Robby Denning

Robby was born and raised in SE Idaho and started hunting big game with his father at the ripe old age of 8.  By his early twenties, Robby was hunting multiple western states and learned how to find good areas hundreds of miles from his home.  He has a love for outdoor writing and began publishing hunting articles in the early 1990′s.  Soon he was receiving calls from around the country from hunters seeking information on good places to hunt.  Robby founded WeScout4u in an effort to provide honest high quality information to those hunters.  He also co-owns Rokslide.com, a hunting & gear information website.  Follow his blog at http://www.rokslide.com/easyblog

Robby loves the entire hunting experience from the planning and scouting to the camp and finally the hunt.  To him, it is much more than killing an animal, although the kill is the period that completes the whole sentence.  He focuses on big mule deer hunting but in the process found hundreds of areas that hold quality elk, deer, and moose hunting in several western states.  Robby loves God and His creation and believes God put it all here for us to manage and enjoy.  Robby lives in Iona, Idaho with his wife Jodi and their three wonderful children.

I took this 2016 Idaho buck four days after spotting him for the very first time. It took that long waiting on ambush to finally get a shot. Praise God! This is the second buck I've taken with the Christensen Arms Carbon Summit in 270 WSM- really liking the new gun/caliber. I submitted the jawbone in January 2017 for aging. Stay tuned.

I took this 2016 Idaho buck four days after spotting him for the very first time. It took that long waiting on ambush to finally get a shot. Praise God! This is the second buck I’ve taken with the Christensen Arms Carbon Summit in 270 WSM- really liking the new gun/caliber. I submitted the jawbone in January 2017 for aging. Stay tuned.

 

me n buck 2 resize HQ

2015 was a long season for me, hunting over 40 days with only a few good bucks seen. With only three days of season left, I found this 28″ wide typical that was crowding the 190 mark. I’d switched to a 270 WSM from my long time favorite, the 7mm Remington Magnum. The new lighter caliber did not disappoint. You know what I say: “Praise the Lord, eh?” This buck lab-aged at 7 years old, meaning he made it through the killer 2010/2011 winter as a two-year old.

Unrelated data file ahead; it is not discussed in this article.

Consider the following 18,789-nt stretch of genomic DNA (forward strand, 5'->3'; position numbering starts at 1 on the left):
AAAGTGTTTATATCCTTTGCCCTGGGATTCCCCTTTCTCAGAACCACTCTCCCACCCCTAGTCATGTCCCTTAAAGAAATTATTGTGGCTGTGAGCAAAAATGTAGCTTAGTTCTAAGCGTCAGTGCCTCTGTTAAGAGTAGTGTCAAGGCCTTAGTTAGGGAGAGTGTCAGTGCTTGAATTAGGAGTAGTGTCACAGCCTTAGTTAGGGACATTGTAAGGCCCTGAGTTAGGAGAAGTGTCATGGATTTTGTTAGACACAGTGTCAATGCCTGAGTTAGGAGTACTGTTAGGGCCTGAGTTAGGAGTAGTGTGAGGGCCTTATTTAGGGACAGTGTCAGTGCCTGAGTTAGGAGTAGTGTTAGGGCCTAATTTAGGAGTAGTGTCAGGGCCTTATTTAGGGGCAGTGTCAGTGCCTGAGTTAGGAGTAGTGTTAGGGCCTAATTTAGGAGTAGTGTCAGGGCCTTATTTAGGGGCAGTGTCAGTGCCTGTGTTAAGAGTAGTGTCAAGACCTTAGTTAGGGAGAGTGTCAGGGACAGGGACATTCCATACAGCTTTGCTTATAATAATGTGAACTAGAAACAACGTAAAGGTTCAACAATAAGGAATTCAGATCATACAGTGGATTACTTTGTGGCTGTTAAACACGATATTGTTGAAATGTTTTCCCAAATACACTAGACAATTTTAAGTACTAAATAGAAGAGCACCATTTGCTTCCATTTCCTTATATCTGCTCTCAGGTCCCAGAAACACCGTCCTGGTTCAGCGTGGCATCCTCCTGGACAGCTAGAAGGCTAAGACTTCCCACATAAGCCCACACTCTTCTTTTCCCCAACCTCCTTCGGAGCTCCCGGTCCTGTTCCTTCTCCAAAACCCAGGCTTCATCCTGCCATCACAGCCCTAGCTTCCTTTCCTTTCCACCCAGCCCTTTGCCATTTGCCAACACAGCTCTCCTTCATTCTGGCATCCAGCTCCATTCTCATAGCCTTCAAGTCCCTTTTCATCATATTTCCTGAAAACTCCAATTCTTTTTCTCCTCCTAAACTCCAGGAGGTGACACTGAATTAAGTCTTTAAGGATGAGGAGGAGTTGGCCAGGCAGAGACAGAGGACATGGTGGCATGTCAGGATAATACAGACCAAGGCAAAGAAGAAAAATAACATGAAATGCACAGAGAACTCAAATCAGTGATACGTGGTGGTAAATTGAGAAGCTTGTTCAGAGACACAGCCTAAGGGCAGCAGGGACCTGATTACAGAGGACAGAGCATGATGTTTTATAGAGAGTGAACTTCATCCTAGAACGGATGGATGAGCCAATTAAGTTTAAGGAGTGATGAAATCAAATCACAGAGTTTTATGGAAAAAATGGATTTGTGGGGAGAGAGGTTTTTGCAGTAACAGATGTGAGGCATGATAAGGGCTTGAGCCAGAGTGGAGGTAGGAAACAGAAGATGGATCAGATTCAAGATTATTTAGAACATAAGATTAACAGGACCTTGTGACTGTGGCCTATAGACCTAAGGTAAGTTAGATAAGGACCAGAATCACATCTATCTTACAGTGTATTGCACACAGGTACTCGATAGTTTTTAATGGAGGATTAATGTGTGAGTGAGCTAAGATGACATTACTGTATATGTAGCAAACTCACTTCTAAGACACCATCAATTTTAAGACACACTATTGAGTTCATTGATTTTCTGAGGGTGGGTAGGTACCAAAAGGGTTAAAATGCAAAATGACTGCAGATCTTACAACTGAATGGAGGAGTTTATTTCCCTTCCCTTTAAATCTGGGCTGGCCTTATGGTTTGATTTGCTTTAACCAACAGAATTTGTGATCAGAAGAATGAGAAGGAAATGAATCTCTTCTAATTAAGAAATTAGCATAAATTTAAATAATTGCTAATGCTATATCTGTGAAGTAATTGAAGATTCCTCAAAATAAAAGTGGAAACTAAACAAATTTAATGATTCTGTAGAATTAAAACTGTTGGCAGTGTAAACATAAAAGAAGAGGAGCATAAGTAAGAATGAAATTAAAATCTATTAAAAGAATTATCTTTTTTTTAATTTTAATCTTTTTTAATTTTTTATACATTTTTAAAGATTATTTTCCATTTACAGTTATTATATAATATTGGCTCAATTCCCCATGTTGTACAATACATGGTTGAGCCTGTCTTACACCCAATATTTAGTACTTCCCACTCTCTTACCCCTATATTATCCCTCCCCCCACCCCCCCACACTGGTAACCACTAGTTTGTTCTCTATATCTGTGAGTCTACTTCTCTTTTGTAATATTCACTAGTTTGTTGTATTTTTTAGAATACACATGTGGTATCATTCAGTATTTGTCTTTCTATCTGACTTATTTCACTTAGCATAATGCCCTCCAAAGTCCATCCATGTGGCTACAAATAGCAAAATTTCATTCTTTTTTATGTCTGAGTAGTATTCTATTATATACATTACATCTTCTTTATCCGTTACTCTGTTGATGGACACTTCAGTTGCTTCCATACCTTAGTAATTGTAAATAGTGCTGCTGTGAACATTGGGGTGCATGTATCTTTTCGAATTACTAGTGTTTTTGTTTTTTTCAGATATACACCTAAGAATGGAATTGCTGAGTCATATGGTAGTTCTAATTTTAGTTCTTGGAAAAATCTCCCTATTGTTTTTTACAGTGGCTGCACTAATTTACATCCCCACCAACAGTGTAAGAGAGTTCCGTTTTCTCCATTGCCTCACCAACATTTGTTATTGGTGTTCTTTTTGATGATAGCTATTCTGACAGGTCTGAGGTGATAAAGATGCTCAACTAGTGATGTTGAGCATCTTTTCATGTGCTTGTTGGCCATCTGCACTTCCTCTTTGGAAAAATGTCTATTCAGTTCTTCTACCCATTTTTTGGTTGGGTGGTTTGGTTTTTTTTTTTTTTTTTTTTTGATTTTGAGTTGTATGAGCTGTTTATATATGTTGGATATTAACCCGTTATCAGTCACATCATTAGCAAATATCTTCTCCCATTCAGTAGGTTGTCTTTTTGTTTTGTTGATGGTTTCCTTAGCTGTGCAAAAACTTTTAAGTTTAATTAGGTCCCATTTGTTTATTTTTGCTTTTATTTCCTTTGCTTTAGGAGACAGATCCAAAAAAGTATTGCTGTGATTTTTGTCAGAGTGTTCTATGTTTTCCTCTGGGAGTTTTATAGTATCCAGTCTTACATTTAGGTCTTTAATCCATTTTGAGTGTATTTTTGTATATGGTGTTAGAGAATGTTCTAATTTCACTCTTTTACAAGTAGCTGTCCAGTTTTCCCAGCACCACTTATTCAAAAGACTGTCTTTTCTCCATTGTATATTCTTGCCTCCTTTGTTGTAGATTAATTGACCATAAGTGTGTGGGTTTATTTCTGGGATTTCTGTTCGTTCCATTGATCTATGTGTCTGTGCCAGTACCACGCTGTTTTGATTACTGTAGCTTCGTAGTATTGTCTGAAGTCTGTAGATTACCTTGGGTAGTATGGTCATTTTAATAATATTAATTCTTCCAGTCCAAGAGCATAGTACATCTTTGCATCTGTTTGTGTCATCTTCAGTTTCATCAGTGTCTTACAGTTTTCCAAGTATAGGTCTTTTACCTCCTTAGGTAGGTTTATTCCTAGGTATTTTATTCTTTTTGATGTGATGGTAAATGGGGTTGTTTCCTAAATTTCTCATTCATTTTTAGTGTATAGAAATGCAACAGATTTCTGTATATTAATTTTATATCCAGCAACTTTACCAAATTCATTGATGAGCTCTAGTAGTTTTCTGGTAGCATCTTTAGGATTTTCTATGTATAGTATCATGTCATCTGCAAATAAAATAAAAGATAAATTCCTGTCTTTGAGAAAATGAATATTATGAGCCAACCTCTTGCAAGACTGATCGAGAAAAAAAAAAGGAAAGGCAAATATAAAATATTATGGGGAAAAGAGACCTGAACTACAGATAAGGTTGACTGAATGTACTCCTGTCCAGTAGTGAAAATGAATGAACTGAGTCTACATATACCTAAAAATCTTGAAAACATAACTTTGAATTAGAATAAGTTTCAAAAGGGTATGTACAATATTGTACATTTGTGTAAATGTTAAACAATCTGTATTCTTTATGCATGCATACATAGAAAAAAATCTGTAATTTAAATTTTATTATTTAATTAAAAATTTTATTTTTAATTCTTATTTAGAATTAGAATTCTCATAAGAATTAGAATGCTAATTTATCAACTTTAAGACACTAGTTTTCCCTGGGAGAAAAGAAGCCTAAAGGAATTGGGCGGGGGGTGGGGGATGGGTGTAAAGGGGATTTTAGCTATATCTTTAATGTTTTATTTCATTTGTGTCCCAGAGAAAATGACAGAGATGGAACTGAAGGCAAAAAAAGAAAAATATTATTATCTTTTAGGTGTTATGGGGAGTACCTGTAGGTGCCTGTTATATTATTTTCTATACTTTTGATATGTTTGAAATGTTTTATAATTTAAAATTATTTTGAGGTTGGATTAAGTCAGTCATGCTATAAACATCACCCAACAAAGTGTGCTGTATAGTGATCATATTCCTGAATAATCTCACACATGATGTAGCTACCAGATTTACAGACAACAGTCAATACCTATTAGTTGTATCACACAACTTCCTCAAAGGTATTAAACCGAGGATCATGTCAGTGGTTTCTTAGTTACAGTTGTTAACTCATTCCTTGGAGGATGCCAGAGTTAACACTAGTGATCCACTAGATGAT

2015 was a long season for me, hunting over 40 days with only a few good bucks seen.  With only three days of season left, I found this 28″ wide typical that was crowding the 190 mark.  I’d switched to a 270 WSM from my long time favorite, the 7mm Remington Magnum.  The new lighter caliber did not disappoint.  You know what I say: “Praise the Lord, eh?” This buck lab-aged at 7 years old, meaning he made it through the killer 2010/2011 winter as a two-year old.

2015 also saw the release of my new book “Hunting Big Mule Deer: How to Take the Best Buck of Your Life,” Available on Amazon.  It’s a 30+ journey exploring the tactics I’ve used to take all the bucks on this page and even more.  Just search “Hunting Big Mule Deer” on Amazon here

Front Cover Final

Robby Denning Idaho Buck 2014

Idaho was no cake-walk for me in 2014. I hunted 8 days straight in the backcountry and only turned up a few nice bucks. I took this heavy-based big-bodied buck on the last day after passing him up seven days earlier. Sometimes you gotta take what you can get and as always, I thank the Lord for his provision. This buck lab-aged at 8-years old, the second oldest buck I’ve taken.

 

Robby Denning Deer Hunting CO

I killed this buck on the very last day of Colorado’s 2014 muzzleloader season after hunting 9 days straight. As always, I thank God. This buck lab-aged at 4-years old.

Colorado muzzleloader buck by Robby Denning

I took this Colorado muzzleloader buck in 2013. He grossed 191 7/8. The hunt was posted live at on my blog at http://www.rokslide.com/easyblog/entry/colorado-muzzleloader-hunt-redemption. Check it out for the whole story. This buck later lab-aged at 7-years old and I’m still thanking God.

A pretty good buck I took in 2012, this one on Idaho’s public land. This hunt was presented on Rokslide.com’s Live Hunt. You can watch that hunt at http://www.rokslide.com/forums/showthread.php?3595-High-Country-Horseback-Mule-Deer-Hunt The good Lord shined on me after a very tough season (I missed three bucks this size and bigger that year.)

Another good buck I took during the October general season in 2012 on private land. I took the buck on a “Live Hunt” sponsored by Rokslide.com You can watch that hunt unfold and more at http://www.rokslide.com/forums/showthread.php?3658-The-Life-and-Times-of-Outfitters-amp-Guides God knows how dear to my heart big buck hunting is and I’m obliged to always give Him thanks. The neighbors dog stole the jawbone from my garage before I could lab-age the buck so I can only guess by his big body size that he was at least four years old.

My 2010 Colorado buck and one of my best bucks. He lab-aged at 6 years old and grosses 201″. He field dressed at 284 pounds putting him over 350 pounds on the hoof. I took him on the 3rd day of the 3rd rifle season as I still-hunted along the edges of some cedar breaks. Shot distance was around 300 yards. I’ve scouted and hunted this area on and off since 1993, putting in over 40 days in that time. Praise God, eh?

The Brokenheart buck, or so I named him in the summer 2010 issue of Christensen’s Hunting Illustrated. See that issue to read the entire story of the two-year chase after this buck with a bitter-sweet ending. I took this archery buck on one of the private land ranches I manage in Idaho. He lab-aged at 6 years old and sported 6″ bases. I’d scouted and hunted this buck nearly 50 days in two years. Praise the Lord.

I drew my first Montana deer combo tag in 2009. Hunting with my friend, Trevor Carlson, we stalked the timber for 5 days before I crossed paths with this heavy, mature buck (he lab-aged at 6 years old) as he searched for does. All he gave me was a quick 70 yard shot, and thankfully that’s all I needed. Hunting the rut is incredible. Thanks Lord.

Idaho had a bad winter in 2008 and good bucks were hard to come by. I hunted 6 days in the Idaho backcountry before finding this heavy antlered buck that lab-aged at 5 years old. You can’t tell by the picture, but he died in a nasty avalanche chute. I didn’t get him loaded on the horses until midnight and back to camp about 2 am. Praise the Lord!